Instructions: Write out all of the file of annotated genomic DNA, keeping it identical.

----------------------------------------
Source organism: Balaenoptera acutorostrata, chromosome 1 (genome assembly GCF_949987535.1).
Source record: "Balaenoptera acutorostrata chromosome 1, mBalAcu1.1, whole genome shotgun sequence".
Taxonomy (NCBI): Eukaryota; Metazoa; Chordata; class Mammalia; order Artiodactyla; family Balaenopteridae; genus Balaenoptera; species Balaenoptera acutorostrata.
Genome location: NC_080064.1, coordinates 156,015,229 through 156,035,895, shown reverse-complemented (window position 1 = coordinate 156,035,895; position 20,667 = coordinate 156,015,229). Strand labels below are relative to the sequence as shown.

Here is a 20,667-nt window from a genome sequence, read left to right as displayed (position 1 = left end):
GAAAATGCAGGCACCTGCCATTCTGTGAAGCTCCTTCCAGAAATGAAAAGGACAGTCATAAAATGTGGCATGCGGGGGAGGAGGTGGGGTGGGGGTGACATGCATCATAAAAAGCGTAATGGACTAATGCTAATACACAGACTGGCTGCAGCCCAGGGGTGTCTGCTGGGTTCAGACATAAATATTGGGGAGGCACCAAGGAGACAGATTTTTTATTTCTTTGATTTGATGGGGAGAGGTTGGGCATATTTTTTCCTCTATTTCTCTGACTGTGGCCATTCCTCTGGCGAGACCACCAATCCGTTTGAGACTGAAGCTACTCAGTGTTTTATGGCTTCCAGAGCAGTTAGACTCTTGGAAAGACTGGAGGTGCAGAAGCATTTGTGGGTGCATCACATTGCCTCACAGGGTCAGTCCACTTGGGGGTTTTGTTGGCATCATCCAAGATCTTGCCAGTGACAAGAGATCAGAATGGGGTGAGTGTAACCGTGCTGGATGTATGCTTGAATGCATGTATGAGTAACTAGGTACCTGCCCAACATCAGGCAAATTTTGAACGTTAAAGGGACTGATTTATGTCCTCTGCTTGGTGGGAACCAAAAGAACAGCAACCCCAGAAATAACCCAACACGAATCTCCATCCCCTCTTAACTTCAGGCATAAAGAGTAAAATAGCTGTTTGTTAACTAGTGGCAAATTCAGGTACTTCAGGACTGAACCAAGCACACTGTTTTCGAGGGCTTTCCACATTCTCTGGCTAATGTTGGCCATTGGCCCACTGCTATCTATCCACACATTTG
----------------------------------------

Source organism: Balaenoptera acutorostrata, chromosome 1 (genome assembly GCF_949987535.1).
Source record: "Balaenoptera acutorostrata chromosome 1, mBalAcu1.1, whole genome shotgun sequence".
Taxonomy (NCBI): Eukaryota; Metazoa; Chordata; class Mammalia; order Artiodactyla; family Balaenopteridae; genus Balaenoptera; species Balaenoptera acutorostrata.
Genome location: NC_080064.1, coordinates 156,015,229 through 156,035,895, shown reverse-complemented (window position 1 = coordinate 156,035,895; position 20,667 = coordinate 156,015,229). Strand labels below are relative to the sequence as shown.

Here is a 20,667-nt window from a genome sequence, read left to right as displayed (position 1 = left end):
GAAAATGCAGGCACCTGCCATTCTGTGAAGCTCCTTCCAGAAATGAAAAGGACAGTCATAAAATGTGGCATGCGGGGGAGGAGGTGGGGTGGGGGTGACATGCATCATAAAAAGCGTAATGGACTAATGCTAATACACAGACTGGCTGCAGCCCAGGGGTGTCTGCTGGGTTCAGACATAAATATTGGGGAGGCACCAAGGAGACAGATTTTTTATTTCTTTGATTTGATGGGGAGAGGTTGGGCATATTTTTTCCTCTATTTCTCTGACTGTGGCCATTCCTCTGGCGAGACCACCAATCCGTTTGAGACTGAAGCTACTCAGTGTTTTATGGCTTCCAGAGCAGTTAGACTCTTGGAAAGACTGGAGGTGCAGAAGCATTTGTGGGTGCATCACATTGCCTCACAGGGTCAGTCCACTTGGGGGTTTTGTTGGCATCATCCAAGATCTTGCCAGTGACAAGAGATCAGAATGGGGTGAGTGTAACCGTGCTGGATGTATGCTTGAATGCATGTATGAGTAACTAGGTACCTGCCCAACATCAGGCAAATTTTGAACGTTAAAGGGACTGATTTATGTCCTCTGCTTGGTGGGAACCAAAAGAACAGCAACCCCAGAAATAACCCAACACGAATCTCCATCCCCTCTTAACTTCAGGCATAAAGAGTAAAATAGCTGTTTGTTAACTAGTGGCAAATTCAGGTACTTCAGGACTGAACCAAGCACACTGTTTTCGAGGGCTTTCCACATTCTCTGGCTAATGTTGGCCATTGGCCCACTGCTATCTATCCACACATTTG